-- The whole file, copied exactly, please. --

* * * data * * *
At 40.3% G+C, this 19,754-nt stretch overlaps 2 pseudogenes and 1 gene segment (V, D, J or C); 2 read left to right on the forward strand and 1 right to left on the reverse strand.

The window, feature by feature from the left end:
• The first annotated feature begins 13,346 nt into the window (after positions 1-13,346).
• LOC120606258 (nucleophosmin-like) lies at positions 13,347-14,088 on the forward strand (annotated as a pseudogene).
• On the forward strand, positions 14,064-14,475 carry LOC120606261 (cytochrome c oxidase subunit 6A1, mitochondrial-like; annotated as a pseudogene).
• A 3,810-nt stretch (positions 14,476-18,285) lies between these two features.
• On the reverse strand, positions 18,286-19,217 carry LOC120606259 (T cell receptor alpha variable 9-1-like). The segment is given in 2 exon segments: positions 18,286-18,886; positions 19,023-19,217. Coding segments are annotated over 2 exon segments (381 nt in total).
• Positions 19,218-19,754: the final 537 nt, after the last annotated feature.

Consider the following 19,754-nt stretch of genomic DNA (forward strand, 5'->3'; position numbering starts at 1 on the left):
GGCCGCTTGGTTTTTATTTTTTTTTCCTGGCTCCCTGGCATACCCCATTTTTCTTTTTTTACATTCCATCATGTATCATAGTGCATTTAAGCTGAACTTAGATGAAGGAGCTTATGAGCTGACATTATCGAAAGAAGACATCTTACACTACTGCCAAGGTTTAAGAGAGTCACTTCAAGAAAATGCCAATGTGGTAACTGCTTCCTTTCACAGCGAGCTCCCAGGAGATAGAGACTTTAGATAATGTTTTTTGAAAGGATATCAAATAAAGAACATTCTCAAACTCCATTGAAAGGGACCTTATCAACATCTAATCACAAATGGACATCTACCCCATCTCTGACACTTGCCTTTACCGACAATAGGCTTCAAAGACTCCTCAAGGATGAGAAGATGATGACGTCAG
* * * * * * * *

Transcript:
At 40.3% G+C, this 19,754-nt stretch overlaps 2 pseudogenes and 1 gene segment (V, D, J or C); 2 read left to right on the forward strand and 1 right to left on the reverse strand.

The window, feature by feature from the left end:
• The first annotated feature begins 13,346 nt into the window (after positions 1-13,346).
• LOC120606258 (nucleophosmin-like) lies at positions 13,347-14,088 on the forward strand (annotated as a pseudogene).
• On the forward strand, positions 14,064-14,475 carry LOC120606261 (cytochrome c oxidase subunit 6A1, mitochondrial-like; annotated as a pseudogene).
• A 3,810-nt stretch (positions 14,476-18,285) lies between these two features.
• On the reverse strand, positions 18,286-19,217 carry LOC120606259 (T cell receptor alpha variable 9-1-like). The segment is given in 2 exon segments: positions 18,286-18,886; positions 19,023-19,217. Coding segments are annotated over 2 exon segments (381 nt in total).
• Positions 19,218-19,754: the final 537 nt, after the last annotated feature.

Consider the following 19,754-nt stretch of genomic DNA (forward strand, 5'->3'; position numbering starts at 1 on the left):
GGCCGCTTGGTTTTTATTTTTTTTTCCTGGCTCCCTGGCATACCCCATTTTTCTTTTTTTACATTCCATCATGTATCATAGTGCATTTAAGCTGAACTTAGATGAAGGAGCTTATGAGCTGACATTATCGAAAGAAGACATCTTACACTACTGCCAAGGTTTAAGAGAGTCACTTCAAGAAAATGCCAATGTGGTAACTGCTTCCTTTCACAGCGAGCTCCCAGGAGATAGAGACTTTAGATAATGTTTTTTGAAAGGATATCAAATAAAGAACATTCTCAAACTCCATTGAAAGGGACCTTATCAACATCTAATCACAAATGGACATCTACCCCATCTCTGACACTTGCCTTTACCGACAATAGGCTTCAAAGACTCCTCAAGGATGAGAAGATGATGACGTCAG